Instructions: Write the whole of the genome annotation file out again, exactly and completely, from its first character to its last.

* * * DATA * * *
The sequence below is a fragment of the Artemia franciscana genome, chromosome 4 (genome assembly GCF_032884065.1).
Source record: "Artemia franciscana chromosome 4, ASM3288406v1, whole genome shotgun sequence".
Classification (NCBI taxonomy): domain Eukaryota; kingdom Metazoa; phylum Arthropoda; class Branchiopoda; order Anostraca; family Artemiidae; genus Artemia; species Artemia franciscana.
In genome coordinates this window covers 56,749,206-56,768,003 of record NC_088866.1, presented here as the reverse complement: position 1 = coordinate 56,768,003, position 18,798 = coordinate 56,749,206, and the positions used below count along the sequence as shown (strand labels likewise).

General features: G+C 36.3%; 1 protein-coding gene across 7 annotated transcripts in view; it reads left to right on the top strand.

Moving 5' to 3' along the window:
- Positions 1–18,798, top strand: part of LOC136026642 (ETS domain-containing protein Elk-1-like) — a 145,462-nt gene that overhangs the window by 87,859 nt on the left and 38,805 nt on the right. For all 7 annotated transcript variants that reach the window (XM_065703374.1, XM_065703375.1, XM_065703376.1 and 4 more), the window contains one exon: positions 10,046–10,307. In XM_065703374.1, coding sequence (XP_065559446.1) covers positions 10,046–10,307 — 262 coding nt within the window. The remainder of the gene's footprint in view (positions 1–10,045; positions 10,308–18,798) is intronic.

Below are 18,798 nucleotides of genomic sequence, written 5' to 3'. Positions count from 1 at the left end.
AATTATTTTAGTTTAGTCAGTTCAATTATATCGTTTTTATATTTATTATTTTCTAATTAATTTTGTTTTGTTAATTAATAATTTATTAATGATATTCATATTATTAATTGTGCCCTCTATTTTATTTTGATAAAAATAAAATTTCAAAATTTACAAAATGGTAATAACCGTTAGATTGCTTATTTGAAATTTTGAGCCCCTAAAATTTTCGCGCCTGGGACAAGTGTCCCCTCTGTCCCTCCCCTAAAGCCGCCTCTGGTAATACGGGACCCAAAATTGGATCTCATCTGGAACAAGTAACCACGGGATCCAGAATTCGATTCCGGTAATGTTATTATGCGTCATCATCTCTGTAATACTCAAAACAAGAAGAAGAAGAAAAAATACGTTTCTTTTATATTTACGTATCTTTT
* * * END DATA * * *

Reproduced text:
The sequence below is a fragment of the Artemia franciscana genome, chromosome 4 (genome assembly GCF_032884065.1).
Source record: "Artemia franciscana chromosome 4, ASM3288406v1, whole genome shotgun sequence".
Classification (NCBI taxonomy): domain Eukaryota; kingdom Metazoa; phylum Arthropoda; class Branchiopoda; order Anostraca; family Artemiidae; genus Artemia; species Artemia franciscana.
In genome coordinates this window covers 56,749,206-56,768,003 of record NC_088866.1, presented here as the reverse complement: position 1 = coordinate 56,768,003, position 18,798 = coordinate 56,749,206, and the positions used below count along the sequence as shown (strand labels likewise).

General features: G+C 36.3%; 1 protein-coding gene across 7 annotated transcripts in view; it reads left to right on the top strand.

Moving 5' to 3' along the window:
- Positions 1–18,798, top strand: part of LOC136026642 (ETS domain-containing protein Elk-1-like) — a 145,462-nt gene that overhangs the window by 87,859 nt on the left and 38,805 nt on the right. For all 7 annotated transcript variants that reach the window (XM_065703374.1, XM_065703375.1, XM_065703376.1 and 4 more), the window contains one exon: positions 10,046–10,307. In XM_065703374.1, coding sequence (XP_065559446.1) covers positions 10,046–10,307 — 262 coding nt within the window. The remainder of the gene's footprint in view (positions 1–10,045; positions 10,308–18,798) is intronic.

Below are 18,798 nucleotides of genomic sequence, written 5' to 3'. Positions count from 1 at the left end.
AATTATTTTAGTTTAGTCAGTTCAATTATATCGTTTTTATATTTATTATTTTCTAATTAATTTTGTTTTGTTAATTAATAATTTATTAATGATATTCATATTATTAATTGTGCCCTCTATTTTATTTTGATAAAAATAAAATTTCAAAATTTACAAAATGGTAATAACCGTTAGATTGCTTATTTGAAATTTTGAGCCCCTAAAATTTTCGCGCCTGGGACAAGTGTCCCCTCTGTCCCTCCCCTAAAGCCGCCTCTGGTAATACGGGACCCAAAATTGGATCTCATCTGGAACAAGTAACCACGGGATCCAGAATTCGATTCCGGTAATGTTATTATGCGTCATCATCTCTGTAATACTCAAAACAAGAAGAAGAAGAAAAAATACGTTTCTTTTATATTTACGTATCTTTT